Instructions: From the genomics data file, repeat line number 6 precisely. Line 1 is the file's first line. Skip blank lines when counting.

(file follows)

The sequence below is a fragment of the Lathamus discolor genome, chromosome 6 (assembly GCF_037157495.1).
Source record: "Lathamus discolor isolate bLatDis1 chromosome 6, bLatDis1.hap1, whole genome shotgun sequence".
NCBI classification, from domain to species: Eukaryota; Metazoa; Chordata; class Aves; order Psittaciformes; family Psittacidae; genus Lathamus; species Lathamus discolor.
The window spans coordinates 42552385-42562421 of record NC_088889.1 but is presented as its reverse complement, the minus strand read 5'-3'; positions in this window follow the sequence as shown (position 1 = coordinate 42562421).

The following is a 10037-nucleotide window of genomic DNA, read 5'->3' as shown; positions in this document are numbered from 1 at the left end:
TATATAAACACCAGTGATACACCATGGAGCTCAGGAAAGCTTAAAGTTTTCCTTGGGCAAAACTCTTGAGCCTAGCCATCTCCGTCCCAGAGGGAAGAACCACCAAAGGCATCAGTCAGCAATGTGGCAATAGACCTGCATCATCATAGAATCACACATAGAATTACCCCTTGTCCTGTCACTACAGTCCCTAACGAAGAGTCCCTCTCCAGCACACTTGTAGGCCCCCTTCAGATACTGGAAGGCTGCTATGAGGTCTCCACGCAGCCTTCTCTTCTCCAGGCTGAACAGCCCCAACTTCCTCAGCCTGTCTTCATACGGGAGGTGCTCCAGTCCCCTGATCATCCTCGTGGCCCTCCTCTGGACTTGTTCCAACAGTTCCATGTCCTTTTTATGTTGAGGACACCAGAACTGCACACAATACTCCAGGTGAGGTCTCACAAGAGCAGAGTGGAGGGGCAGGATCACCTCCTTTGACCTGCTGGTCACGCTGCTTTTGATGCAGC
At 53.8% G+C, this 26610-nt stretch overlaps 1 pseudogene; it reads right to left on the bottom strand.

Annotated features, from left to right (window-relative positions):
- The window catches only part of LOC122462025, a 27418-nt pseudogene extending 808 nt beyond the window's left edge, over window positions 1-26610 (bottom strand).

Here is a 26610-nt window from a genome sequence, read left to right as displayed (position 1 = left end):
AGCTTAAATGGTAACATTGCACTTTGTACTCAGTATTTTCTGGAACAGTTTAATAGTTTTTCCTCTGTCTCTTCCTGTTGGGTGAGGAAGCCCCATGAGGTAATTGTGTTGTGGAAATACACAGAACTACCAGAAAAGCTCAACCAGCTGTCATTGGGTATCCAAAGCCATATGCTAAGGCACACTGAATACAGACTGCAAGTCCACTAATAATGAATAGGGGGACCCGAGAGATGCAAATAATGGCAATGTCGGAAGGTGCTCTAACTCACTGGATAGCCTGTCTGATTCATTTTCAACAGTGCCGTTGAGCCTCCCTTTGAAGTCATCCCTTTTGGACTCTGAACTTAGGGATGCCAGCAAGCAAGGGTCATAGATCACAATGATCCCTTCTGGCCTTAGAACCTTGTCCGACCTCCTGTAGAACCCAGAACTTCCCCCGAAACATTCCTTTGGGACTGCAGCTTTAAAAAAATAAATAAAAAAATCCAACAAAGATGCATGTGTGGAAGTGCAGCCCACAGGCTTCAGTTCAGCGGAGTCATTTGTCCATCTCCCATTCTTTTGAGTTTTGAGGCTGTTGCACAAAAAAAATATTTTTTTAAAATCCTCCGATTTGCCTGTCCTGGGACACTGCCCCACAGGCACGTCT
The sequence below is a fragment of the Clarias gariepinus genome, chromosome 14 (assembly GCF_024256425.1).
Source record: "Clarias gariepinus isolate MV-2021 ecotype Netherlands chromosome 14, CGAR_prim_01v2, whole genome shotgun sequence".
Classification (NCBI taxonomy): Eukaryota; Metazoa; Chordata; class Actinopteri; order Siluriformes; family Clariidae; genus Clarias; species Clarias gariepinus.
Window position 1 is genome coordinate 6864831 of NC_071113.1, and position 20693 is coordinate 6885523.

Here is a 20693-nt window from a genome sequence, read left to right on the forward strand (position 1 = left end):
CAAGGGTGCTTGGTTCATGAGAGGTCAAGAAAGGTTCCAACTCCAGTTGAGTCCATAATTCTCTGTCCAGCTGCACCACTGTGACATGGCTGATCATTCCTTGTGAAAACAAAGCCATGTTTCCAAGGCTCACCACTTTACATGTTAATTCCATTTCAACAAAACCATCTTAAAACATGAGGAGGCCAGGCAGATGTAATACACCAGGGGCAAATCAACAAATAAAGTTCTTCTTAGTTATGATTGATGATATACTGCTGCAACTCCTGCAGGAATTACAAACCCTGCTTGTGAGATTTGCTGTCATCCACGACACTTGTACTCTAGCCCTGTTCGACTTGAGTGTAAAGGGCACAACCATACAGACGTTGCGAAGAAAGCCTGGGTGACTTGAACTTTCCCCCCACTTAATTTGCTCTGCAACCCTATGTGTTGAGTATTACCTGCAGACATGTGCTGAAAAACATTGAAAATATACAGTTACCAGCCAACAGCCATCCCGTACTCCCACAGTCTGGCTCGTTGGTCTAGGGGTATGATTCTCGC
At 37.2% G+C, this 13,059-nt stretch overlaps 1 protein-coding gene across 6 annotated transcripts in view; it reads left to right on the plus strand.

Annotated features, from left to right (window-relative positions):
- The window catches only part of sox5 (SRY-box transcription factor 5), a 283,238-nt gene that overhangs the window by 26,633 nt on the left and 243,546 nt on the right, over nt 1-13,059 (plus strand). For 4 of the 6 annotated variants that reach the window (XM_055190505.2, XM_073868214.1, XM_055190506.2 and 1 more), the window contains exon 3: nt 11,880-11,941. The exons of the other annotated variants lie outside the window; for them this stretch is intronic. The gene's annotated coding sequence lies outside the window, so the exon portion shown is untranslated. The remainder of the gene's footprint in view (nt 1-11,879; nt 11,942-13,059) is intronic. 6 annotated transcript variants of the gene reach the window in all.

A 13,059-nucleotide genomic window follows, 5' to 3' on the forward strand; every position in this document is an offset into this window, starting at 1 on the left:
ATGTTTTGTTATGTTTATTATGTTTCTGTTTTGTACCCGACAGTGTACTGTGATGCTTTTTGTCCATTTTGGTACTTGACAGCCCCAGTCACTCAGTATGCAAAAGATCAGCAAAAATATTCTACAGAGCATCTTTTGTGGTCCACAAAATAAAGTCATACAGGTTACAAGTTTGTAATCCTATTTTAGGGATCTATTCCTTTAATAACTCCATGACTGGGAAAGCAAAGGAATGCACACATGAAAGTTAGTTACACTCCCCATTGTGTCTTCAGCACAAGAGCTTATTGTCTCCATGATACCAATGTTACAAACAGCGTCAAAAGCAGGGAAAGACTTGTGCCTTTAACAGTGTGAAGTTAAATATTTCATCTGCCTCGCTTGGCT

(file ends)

TATATAAACACCAGTGATACACCATGGAGCTCAGGAAAGCTTAAAGTTTTCCTTGGGCAAAACTCTTGAGCCTAGCCATCTCCGTCCCAGAGGGAAGAACCACCAAAGGCATCAGTCAGCAATGTGGCAATAGACCTGCATCATCATAGAATCACACATAGAATTACCCCTTGTCCTGTCACTACAGTCCCTAACGAAGAGTCCCTCTCCAGCACACTTGTAGGCCCCCTTCAGATACTGGAAGGCTGCTATGAGGTCTCCACGCAGCCTTCTCTTCTCCAGGCTGAACAGCCCCAACTTCCTCAGCCTGTCTTCATACGGGAGGTGCTCCAGTCCCCTGATCATCCTCGTGGCCCTCCTCTGGACTTGTTCCAACAGTTCCATGTCCTTTTTATGTTGAGGACACCAGAACTGCACACAATACTCCAGGTGAGGTCTCACAAGAGCAGAGTGGAGGGGCAGGATCACCTCCTTTGACCTGCTGGTCACGCTGCTTTTGATGCAGC